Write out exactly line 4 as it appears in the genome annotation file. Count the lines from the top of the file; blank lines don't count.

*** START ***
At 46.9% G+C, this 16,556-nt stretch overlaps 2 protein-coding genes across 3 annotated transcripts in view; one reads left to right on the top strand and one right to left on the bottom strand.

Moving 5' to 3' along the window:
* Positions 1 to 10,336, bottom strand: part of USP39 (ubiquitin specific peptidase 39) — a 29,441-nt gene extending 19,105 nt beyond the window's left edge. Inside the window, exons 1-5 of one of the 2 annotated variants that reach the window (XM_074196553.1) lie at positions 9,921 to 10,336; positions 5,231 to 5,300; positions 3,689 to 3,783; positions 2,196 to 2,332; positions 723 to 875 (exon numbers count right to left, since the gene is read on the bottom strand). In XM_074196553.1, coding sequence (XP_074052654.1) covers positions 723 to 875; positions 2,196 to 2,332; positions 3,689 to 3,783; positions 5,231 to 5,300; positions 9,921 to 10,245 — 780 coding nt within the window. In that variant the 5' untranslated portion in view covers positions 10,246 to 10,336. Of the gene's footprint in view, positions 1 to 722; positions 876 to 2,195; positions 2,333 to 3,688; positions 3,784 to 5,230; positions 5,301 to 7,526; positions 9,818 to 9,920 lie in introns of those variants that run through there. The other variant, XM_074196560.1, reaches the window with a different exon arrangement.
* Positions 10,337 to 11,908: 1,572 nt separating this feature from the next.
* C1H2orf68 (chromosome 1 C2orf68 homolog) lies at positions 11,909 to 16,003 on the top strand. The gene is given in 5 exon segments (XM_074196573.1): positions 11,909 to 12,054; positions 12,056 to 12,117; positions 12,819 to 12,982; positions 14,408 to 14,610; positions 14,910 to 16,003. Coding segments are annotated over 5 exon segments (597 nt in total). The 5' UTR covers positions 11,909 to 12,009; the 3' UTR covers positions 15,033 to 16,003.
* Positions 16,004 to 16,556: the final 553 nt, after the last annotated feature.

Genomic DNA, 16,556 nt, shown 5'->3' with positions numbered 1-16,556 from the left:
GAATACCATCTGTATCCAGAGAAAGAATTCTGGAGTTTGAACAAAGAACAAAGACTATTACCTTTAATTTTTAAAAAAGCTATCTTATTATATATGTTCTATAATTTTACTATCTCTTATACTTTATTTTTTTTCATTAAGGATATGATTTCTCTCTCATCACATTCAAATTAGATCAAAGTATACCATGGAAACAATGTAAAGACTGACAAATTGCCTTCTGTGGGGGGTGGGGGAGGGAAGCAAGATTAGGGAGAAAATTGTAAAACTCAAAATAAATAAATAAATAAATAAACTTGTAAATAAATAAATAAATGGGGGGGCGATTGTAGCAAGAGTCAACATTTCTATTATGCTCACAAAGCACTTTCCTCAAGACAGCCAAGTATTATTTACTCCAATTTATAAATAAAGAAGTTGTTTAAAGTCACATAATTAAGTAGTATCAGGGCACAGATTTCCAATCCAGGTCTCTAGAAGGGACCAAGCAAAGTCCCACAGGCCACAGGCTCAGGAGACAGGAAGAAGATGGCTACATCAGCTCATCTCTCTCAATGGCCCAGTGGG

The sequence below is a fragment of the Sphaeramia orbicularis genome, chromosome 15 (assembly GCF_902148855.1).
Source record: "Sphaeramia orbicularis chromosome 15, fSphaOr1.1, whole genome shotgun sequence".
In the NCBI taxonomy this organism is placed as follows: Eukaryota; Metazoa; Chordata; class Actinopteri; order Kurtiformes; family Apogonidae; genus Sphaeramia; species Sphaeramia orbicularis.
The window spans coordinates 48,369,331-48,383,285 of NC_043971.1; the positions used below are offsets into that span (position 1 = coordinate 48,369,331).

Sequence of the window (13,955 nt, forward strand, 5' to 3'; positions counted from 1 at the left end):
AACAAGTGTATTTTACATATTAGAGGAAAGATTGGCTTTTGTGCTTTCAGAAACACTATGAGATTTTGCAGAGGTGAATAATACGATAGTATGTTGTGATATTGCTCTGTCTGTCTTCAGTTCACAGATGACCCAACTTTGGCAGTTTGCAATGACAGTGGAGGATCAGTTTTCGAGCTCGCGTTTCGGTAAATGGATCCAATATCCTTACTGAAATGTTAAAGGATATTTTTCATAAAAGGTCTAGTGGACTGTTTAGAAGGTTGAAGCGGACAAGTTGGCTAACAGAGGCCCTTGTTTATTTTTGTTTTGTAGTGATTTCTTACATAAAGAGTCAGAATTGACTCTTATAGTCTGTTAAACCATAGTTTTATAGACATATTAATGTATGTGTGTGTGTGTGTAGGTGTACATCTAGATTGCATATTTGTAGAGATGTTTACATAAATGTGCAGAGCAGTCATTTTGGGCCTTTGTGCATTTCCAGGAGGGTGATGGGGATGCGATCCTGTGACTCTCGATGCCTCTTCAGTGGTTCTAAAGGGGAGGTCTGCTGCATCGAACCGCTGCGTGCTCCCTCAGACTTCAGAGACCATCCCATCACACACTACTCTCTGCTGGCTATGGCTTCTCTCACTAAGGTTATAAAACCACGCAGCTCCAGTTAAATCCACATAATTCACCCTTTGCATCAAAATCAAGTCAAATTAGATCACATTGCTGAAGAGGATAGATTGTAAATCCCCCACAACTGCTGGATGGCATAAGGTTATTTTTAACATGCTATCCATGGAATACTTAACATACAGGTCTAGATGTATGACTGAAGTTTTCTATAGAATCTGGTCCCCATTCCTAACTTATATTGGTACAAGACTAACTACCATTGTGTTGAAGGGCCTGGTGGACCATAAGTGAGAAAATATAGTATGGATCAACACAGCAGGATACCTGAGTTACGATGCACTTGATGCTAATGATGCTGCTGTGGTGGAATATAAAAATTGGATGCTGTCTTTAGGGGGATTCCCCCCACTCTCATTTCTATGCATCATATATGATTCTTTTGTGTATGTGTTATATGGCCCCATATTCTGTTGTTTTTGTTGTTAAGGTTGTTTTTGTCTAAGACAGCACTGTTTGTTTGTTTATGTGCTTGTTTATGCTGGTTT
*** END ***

* Positions 10,337 to 11,908: 1,572 nt separating this feature from the next.